When Harvard president Lawrence Summers suggested earlier this year that women's poor success in math might be, in part, because of their innate lack of ability, he joined an age-old debate about how women's intellect compares to men's. Just ask Cynthia Russett, a Larned Professor of History at Yale University who studies cultural views of women over time. Her article in the Spring 2005 issue of The American Scholar provides background for the following timeline.
Adapted from 'All about Eve,' by Cynthia Russett in The American Scholar. Subscriptions: $25/yr. (4 issues) Box 354, Mt. Morris, IL 61054. www.pbk.org.
Plato thought that women are overly emotional, lack self-control, and are less courageous than men. On the other hand, Plato could picture a world in which women join men as rulers. Women, with the proper training, could be as rational as men.
'We must look upon the female character as being a sort of natural deficiency,' Aristotle wrote in Generation of Animals. Aristotle based his beliefs on what he saw as women's biological inferiority. Even in reproduction, Aristotle believed, a woman doesn't create -- men take the active and creative role in conception, women the passive and receptive role.
Saint Thomas Aquinas
The author of Summa Theologica, which influenced Catholic theology for centuries, continued Aristotle's line of 'reasoning.' Women, Aquinas purported, are biologically 'accidental.' Aquinas believed women to be intellectually and physically inferior to men: 'Woman is naturally subject to man because in man the discretion of reason predominates,' he wrote.
Christine de Pisan
An unusual voice of dissent was that of 15th-century poet de Pisan. She opens her Book of the City of Ladies with a visitation from three allegorical goddesses -- Reason, Rectitude, and Justice -- who refute men's charges of feminine irrationality, feeble moral sense, and inability to understand abstract concepts of law. This book began a roughly three-century debate over women's virtues and vices.
Women have special qualities of mind like 'quick wit, taste, [and] grace,' but they cannot be creative or reason abstractly, Rousseau maintained. They are good at details, bad at the underlying principles. They do not possess genius. Their education should fit them for domestic life, directed not at drawing out their capacities but at instilling the virtues needed by loving wives and mothers.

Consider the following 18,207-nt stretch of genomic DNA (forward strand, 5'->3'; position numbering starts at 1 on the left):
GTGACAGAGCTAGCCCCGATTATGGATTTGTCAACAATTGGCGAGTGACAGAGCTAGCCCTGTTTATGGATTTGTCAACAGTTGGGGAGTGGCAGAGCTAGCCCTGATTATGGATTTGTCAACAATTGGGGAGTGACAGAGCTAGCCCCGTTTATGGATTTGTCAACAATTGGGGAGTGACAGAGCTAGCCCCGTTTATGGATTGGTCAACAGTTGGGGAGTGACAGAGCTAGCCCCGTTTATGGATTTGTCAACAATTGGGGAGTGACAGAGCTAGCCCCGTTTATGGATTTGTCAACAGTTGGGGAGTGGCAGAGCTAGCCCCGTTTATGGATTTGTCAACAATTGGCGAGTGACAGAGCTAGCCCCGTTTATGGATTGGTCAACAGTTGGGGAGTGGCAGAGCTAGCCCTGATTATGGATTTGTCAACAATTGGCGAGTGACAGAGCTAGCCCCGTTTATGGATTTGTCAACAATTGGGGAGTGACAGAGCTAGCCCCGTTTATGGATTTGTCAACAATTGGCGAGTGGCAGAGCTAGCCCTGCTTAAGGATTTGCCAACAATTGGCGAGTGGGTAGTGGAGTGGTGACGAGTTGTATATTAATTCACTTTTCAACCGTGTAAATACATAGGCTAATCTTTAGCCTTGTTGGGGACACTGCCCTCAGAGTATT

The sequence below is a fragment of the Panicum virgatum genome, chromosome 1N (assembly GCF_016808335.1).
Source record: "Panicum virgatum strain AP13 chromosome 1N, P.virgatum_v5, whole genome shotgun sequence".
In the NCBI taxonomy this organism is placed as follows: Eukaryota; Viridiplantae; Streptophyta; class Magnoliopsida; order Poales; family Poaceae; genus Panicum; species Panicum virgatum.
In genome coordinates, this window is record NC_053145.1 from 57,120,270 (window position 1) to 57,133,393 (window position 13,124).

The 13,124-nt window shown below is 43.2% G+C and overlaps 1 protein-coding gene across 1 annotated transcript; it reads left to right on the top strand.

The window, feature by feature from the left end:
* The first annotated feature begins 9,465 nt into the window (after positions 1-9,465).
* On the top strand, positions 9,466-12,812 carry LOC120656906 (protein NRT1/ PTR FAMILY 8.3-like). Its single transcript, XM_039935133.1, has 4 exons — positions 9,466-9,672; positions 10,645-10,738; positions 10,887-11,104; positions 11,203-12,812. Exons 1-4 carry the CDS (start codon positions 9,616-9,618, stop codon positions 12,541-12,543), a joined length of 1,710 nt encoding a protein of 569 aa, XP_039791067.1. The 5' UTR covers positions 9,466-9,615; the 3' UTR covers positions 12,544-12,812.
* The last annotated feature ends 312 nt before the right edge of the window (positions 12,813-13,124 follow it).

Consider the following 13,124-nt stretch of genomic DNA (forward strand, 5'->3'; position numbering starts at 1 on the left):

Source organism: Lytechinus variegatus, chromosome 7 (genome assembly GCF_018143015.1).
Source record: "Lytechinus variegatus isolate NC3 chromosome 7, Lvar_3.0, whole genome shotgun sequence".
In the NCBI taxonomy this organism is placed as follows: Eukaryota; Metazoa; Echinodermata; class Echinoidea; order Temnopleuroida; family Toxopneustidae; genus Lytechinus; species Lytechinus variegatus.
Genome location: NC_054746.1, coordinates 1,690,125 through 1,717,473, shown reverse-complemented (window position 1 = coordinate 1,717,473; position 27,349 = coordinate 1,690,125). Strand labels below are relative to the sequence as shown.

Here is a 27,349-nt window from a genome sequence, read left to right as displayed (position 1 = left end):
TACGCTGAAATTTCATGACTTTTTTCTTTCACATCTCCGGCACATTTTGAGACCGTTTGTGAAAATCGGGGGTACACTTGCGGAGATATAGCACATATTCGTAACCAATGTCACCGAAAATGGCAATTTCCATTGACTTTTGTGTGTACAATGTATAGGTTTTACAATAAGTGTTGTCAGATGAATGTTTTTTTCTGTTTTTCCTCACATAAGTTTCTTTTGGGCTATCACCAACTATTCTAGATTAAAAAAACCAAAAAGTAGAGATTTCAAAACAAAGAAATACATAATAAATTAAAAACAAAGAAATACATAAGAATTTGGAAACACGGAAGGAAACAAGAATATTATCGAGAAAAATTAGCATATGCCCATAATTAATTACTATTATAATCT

The French philosopher argued that environment and schooling shape the female qualities Rousseau took to be innate. 'From the way in which [women] are brought up, it seems that it is only intended to turn them into beings who retain the frivolity, fickleness, caprices, and lack of reason of childhood, throughout their lives.'
Wollstonecraft said society makes women what they are by encouraging their frivolous pursuits and denying them a serious education. Wollstonecraft's Vindication of the Rights of Woman is generally acknowledged to be the founding document of European and American feminism.
Johann Gaspar Spurzheim
Spurzheim was a proponent of phrenology, the discredited idea that intelligence can be measured by studying the skull. He wrote, 'It is almost an axiom that women are guided by feelings, whilst men are superior in intellectual concentration.'
John Stuart Mill
Mill said, 'I deny that any one knows or can know, the nature of the two sexes, as long as they have only been seen in their present relation to one another. . . . What is now called the nature of women is an eminently artificial thing -- the result of forced repression in some directions, unnatural stimulation in others.'
Helen Bradford Thompson
When phrenology and other studies of the physical brain were discredited, Thompson tried to fill the void by creating a series of word associations, puzzles, and general examinations administered to university undergraduates. Her dissertations, published as The Mental Traits of Sex, pioneered what we might consider to be the empirical study of mental differences between the sexes. The advent of the IQ test rendered the tests obsolete.
In the years after 1918, a consensus grew that IQ tests show very little difference between the intelligence of men and women. Spearman, a British psychologist, decreed: 'The pack of investigators can be called off. . . . They are following a false scent.'